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Guinea Fowl Hand Pies

Guinea Fowl hand Pies may sound like a traditional Namibian dish, but it is not. Although guinea fowls are endemic to Namibia it is no longer eaten on a large scale. The bird can tough and gamy and does not have a lot a meat. But for the adventurous cook and eater there is reward. The birds should be hung before cooking, and then either braised or slow cooked. If you must, use a pressure cooker.

This recipe calls for meat glue – an additive that binds proteins. This allows the meat to be re-shaped after it is minced to get rid of the toughness. For the rest the recipe is quite traditional using short crust pasty rather than puff pastry which is a recent, convenient preference. The spices are very typical of what Namibians add to their venison harvested during the winter months.

Guinea Fowl Hand Pies

Recipe by christiekeulderCourse: Snacks, StarterDifficulty: Difficult


Prep time


Cooking time



This recipe for Guinea Fowl Hand Pies looks to bring attention to one of Namibia’s forgotten proteins. Although Guinea Fowl are very common all over Namibia, it can be quite difficult to obtain their meat. It is best to befriend a game bird shooter.


  • 500 grams guineafowl breasts with skin removed

  • 100 grams smoked bacon

  • 2 spring onions

  • 360 grams chicken stock

  • 1 ½ teaspoons ground coriander

  • 1 ½ teaspoons ground cumin

  • ½ tablespoon nutmeg

  • 10 grams salt

  • 8 grams Activa RM – transglutaminase (meat glue)

  • white pepper to taste

  • 400 grams short crust pastry

  • 1 egg to make an egg wash

  • sesame seeds (a mixture of white and black), optional


  • Finely chop the guinea fowl breasts, bacon and spring onion and place in a food processor. Blend until a paste starts to form (you might have to stop the blending and scrape the mixture from the sides a few times). Once the mixture starts to transform into a paste, slowly start adding the chicken stock with the blender running. Blend until the paste is smooth.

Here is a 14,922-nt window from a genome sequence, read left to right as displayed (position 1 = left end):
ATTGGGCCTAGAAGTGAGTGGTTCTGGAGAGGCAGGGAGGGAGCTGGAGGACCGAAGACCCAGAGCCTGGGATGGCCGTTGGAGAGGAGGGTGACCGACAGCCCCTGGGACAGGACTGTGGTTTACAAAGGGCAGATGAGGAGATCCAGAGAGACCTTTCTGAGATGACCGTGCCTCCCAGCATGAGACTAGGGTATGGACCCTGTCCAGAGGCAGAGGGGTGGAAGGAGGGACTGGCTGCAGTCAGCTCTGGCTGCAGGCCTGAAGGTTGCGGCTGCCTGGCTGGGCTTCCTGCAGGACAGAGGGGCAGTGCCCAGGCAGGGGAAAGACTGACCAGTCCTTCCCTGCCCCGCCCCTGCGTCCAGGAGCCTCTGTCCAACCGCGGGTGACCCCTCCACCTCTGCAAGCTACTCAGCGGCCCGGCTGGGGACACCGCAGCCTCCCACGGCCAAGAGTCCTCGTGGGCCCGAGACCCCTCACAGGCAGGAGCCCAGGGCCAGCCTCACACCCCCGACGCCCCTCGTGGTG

• Add the salt and transglutaminase in a separate small bowl and mix very well. Add this mixture to the meat mixture with the blender still running. Continue to blend for a few more minutes until the transglutaminase mixture is well dispersed. Transfer the blended mixture to a bowl and season with spices. Mix well.
  • Place a fine sieve over a clean bowl and using a bowl scraper or dough cutter, start passing the meat through the sieve a little at a time. This will remove the larger chunks of meat and sinew producing a very smooth mixture. If needed, return chunky meat leftovers to the blender and blend some more. Keep passing small amounts of meat mixture through the sieve till all the meat is processed and only sinew remain. Discard the sinew.
  • Roll out the short crust pastry to a thickness of 2 to 3 millimetres. Using a fold-over hand pie mold (what ever size you have), cut the dough into circular portions the size of your mold. Add enough filling to each portion of dough and close the mold by folding over and pressing down on it. You should now have a perfect half-moon shaped pie. Continue till all the dough and filling has been used.
  • Line a baking sheet with parchment paper and transfer all the pies onto the baking sheet. Cover with cling film and refrigerate overnight to allow the enzymes in the transglutaminase to do its work.
  • After at least 8 hours of refrigeration, remove the pies and pre-heat your oven to 180℃. Whisk the egg and glaze each pie with some egg wash. Sprinkle with a mixture of sesame seeds if you wish. Bake the pies for about 30 to 40 minutes depending on the thickness of your dough and the temperature of your oven. If needed, rotate the sheet with pies halfway through the baking to ensure evenness. The pies should be golden with crispy dough all the way through. Watch out for soggy bottoms! Serve warm with condiments of your choice.

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